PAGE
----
Cannabis can also be cooked as it is soluble in fats, to prepare dishes such as Space Cake, Pot Pie or Hash Brownies, or taken in solution in milk, so-called bhang.

Nevertheless, when ingested, the effects of cannabis are intensified and do not show for thirty minutes, which can disrupt the users and generate a state of anxiety and paranoia called bad trip.

Spraying is another method of ingestion

THC and other cannabinoids can be extracted as vapor by heating the plant lightly without burning it. This method has the advantage of not extracting the toxic substances contained in the smoke from cannabis and tobacco during normal combustion. By heating cannabis at about 190 °C, the psychotropic substances evaporate, but the plant does not burn yet. The vapor produced can then be inhaled, with an effect as immediate as if the drug is smoked. Spraying or sublimation is the preferred technique for people seeking to avoid the dangers of smoking.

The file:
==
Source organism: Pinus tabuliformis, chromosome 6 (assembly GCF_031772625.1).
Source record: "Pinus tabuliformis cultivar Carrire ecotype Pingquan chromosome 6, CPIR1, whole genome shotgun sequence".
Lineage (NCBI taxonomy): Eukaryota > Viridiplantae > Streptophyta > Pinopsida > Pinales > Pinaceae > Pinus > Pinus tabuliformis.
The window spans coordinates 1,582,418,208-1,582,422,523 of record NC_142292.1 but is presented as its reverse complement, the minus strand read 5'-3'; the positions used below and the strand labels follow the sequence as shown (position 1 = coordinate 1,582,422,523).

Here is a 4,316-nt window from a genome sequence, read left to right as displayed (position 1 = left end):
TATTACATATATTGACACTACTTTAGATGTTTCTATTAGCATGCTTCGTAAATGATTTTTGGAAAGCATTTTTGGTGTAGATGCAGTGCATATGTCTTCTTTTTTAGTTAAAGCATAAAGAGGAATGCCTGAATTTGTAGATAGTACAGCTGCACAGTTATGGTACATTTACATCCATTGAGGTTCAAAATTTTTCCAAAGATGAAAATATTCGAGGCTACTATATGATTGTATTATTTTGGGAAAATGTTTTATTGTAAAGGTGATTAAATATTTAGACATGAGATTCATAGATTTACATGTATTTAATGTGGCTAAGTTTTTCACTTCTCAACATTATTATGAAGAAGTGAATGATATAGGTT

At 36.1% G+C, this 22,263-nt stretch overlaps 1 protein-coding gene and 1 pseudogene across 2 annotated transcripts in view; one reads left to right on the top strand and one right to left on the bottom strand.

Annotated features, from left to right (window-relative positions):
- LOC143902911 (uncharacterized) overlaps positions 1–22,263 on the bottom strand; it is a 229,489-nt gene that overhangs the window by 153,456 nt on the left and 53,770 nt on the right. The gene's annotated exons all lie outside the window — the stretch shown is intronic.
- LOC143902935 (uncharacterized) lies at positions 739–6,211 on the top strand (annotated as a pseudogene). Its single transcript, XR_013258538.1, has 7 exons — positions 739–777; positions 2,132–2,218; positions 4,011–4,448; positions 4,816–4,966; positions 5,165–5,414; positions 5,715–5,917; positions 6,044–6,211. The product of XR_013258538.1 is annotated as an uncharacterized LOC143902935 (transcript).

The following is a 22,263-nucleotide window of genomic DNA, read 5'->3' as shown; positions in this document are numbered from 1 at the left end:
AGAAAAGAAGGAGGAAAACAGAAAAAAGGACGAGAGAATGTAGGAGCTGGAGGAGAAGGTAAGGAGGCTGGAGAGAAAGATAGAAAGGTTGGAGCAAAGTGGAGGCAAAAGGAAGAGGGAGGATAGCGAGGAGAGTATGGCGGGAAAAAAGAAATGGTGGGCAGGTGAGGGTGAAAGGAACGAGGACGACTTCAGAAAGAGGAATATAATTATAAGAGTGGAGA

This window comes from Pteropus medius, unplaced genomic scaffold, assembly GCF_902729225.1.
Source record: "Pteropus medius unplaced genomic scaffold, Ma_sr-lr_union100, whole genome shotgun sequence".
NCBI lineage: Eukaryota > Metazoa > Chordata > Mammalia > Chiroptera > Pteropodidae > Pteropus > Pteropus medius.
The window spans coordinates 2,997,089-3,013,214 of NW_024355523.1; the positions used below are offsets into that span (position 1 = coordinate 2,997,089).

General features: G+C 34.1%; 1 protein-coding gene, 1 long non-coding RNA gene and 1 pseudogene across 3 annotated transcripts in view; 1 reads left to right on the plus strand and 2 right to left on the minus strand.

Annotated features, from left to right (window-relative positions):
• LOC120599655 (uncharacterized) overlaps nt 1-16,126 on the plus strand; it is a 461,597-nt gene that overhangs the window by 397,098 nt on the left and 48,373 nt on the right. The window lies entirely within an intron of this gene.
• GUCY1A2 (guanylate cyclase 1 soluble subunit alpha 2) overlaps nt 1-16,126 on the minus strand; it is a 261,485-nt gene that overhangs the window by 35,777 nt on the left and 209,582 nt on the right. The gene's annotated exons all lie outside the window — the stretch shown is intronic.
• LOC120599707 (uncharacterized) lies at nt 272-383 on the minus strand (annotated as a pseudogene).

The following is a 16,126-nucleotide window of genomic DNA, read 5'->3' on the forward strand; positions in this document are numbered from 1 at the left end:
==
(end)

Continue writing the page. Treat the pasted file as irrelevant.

The effectiveness of medical marijuana has been demonstrated

Cannabis has been used as a medicinal plant since ancient Egypt, but this substance has been understudied scientifically and rigorously in the 20th century because of its prohibition. It was only in 1992 that medical interest in this substance would rekindle with the discovery of Prof. Raphael Mechoulam of an analog-produced cannabis. According to the professor based at the University of Jerusalem, "the endocannabinoid system plays a role in practically all the physiological systems that have been observed." And the search for this compound seems to prove it right.

Several hundred studies have thus confirmed certain properties of medical cannabis:

  •     Pain-relieving properties, especially for chronic, resistant pain;
  •     Anti-spasm properties, useful in multiple sclerosis 4 or even partial epilepsy;
  •     Anti-vomit and anti-nausea properties for patients undergoing chemotherapy or with AIDS;